For me, the key is the personal memories. Why would such an intensely proud and private man give such personal memories to a boy he truly hated? In the end, he gave Harry the greatest gift anybody could give him – memories of his mother. And Harry appears to recognize this as a gift. Snape did not just give Harry Dumbledore’s orders for meeting Voldemort. He gave him what was truly in his own heart.

Another key is the Silver Doe in the Forest of Dean. This is a sort of spectral embodiment of Snape’s soul. And Harry recognizes it as benign, not knowing who it belongs to. It may have taken the same form as Lily’s Patronus, but it is Snape’s Patronus, not Lily’s. His soul has has been repaired from whatever damage he did to it by becoming a Death Eater.

Originally Posted by TGW

All I can see from this was that Snape did not answer Dumbledore’s query; instead he changed the subject to tell Dumbledore that he loved Lily and also to show off his Patronus, which would help us connect with the Sliver Doe. This says nothing positive or negative about his feelings for Harry IMO.

Even if it is to be read in the most negative light, it says nothing about where Snape stands a year later, after he has taken on the horrifying final mission Dumbledore has given him. I think the text shows Snape’s motives being progressively purified. The final mission is not one that can be undertaken strictly for love of Lily. It has to be taken on in order to defeat evil. And in the process, we see Snape embrace good. What else can account for the fact that in the Battle Over Little Whinging, Snape nearly blows his cover simply in order to save the life of one of the Marauders? That is a completely selfless act… and one that makes him even more hated because of the damage accidentally done to George.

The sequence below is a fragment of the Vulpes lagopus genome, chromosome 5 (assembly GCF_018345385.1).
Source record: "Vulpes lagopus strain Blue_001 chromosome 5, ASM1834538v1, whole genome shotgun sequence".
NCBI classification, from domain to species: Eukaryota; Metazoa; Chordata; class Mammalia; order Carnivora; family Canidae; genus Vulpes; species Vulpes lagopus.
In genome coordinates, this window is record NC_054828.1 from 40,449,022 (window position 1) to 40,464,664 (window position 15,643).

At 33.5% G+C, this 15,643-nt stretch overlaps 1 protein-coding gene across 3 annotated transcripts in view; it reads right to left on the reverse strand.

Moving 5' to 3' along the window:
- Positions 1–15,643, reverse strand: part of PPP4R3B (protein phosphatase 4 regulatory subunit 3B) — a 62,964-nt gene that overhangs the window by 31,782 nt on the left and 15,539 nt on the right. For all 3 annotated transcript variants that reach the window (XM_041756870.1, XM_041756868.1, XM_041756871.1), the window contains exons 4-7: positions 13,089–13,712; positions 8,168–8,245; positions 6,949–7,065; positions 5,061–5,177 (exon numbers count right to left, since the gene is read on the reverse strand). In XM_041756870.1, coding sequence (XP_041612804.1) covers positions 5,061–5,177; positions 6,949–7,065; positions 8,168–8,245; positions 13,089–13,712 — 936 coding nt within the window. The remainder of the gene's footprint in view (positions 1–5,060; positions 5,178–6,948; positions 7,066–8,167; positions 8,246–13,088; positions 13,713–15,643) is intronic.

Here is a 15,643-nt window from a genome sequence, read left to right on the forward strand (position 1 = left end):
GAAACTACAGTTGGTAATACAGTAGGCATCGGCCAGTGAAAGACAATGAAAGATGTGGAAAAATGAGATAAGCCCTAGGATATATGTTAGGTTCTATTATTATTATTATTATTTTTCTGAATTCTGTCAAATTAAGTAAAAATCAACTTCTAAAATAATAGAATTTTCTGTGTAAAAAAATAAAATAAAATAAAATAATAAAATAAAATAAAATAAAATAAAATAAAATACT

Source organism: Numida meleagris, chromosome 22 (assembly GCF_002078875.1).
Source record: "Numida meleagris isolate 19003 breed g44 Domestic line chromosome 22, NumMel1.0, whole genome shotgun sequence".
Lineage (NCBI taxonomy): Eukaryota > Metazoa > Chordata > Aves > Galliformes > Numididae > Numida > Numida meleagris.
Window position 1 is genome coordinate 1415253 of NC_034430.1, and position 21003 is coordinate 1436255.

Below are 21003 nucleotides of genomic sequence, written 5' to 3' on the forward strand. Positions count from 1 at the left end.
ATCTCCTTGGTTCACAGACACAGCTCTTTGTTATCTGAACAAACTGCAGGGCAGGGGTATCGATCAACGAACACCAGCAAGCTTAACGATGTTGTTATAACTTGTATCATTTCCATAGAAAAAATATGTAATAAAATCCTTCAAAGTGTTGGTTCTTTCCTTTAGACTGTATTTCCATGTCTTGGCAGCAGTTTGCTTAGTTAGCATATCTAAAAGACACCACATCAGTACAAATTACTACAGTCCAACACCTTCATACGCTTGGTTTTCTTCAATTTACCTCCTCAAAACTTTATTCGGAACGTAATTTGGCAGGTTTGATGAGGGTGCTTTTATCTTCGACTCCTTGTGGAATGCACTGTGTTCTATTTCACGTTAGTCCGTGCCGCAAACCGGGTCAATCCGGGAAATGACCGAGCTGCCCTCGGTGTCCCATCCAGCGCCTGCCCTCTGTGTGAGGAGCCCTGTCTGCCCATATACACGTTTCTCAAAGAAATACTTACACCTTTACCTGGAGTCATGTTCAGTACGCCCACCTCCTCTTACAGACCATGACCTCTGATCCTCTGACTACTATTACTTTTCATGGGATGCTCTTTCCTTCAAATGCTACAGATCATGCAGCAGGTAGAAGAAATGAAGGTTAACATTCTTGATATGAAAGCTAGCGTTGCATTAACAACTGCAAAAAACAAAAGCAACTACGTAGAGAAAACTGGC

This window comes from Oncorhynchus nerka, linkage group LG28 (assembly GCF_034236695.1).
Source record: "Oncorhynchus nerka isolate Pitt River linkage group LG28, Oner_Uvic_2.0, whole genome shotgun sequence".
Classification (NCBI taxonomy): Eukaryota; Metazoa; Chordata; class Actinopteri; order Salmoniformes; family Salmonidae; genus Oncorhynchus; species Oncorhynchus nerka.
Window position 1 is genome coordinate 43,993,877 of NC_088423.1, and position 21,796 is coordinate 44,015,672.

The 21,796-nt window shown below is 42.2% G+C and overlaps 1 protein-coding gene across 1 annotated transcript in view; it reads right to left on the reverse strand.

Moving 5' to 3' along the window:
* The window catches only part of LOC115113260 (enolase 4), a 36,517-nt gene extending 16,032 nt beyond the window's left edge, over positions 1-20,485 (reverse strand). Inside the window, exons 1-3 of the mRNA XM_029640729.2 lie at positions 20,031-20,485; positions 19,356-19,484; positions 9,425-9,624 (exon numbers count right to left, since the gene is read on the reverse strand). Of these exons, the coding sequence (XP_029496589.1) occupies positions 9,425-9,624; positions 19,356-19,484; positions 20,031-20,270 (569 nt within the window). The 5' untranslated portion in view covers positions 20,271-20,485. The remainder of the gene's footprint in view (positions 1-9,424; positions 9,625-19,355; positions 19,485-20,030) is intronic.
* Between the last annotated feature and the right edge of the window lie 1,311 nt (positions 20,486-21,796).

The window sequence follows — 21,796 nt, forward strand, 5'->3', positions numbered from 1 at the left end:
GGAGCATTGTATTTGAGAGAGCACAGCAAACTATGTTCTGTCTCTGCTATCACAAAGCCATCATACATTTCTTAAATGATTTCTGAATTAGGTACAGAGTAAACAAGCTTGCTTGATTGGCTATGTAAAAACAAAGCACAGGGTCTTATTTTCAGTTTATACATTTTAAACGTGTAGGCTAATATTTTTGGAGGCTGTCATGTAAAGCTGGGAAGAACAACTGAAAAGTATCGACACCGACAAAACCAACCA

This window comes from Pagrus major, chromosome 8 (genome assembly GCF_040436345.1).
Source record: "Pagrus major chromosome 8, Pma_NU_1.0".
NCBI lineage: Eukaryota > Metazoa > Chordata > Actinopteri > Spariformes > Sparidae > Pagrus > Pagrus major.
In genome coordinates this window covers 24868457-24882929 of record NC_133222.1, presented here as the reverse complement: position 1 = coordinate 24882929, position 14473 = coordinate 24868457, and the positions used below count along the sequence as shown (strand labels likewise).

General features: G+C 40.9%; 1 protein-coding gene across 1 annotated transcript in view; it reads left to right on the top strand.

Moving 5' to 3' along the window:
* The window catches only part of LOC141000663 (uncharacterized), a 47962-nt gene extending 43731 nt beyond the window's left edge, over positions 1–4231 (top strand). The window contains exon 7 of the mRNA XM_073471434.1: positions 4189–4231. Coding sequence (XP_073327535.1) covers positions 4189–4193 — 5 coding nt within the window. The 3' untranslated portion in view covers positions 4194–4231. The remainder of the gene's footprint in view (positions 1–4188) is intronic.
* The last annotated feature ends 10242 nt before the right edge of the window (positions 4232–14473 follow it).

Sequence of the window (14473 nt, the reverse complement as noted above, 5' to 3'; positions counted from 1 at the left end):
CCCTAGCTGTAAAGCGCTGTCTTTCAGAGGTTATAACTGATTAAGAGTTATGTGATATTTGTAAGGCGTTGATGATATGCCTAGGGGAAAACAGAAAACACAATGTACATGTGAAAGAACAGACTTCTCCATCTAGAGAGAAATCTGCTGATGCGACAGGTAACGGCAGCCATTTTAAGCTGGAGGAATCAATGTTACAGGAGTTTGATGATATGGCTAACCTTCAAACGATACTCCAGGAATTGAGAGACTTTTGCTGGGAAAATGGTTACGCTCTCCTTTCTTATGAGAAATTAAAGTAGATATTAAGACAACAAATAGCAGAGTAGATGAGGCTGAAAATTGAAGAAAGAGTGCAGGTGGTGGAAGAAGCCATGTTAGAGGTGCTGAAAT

The following is speculation, but it seems likely to me that Snape’s constant exposure to Voldemort and the Death Eaters makes him more committed than ever to doing the right thing for its own sake. He has developed a strong enough moral compass in his years at Hogwarts to see Voldemort and his former Death Eater friends the way Lily saw them – as the evil that they truly are. The evidence in the text indicates (to me, at least) that Snape is determined to do what he can to bring Voldemort down, even after he knows that Lily’s son must allow Voldemort to kill him in order to make that happen. Even in dying, Snape’s first thought is toward completing the mission.

Originally Posted by TGWI don’t think Snape hurt Harry. Angered him, made Harry hate him, made Harry wish for his death (in HBP) but I don’t think Harry was hurt by Snape. And I also don’t think Snape left it to Dumbledore to counter anything. He IMO took it upon himself to set right all the misunderstanding Harry had through the memories. I think Harry understood.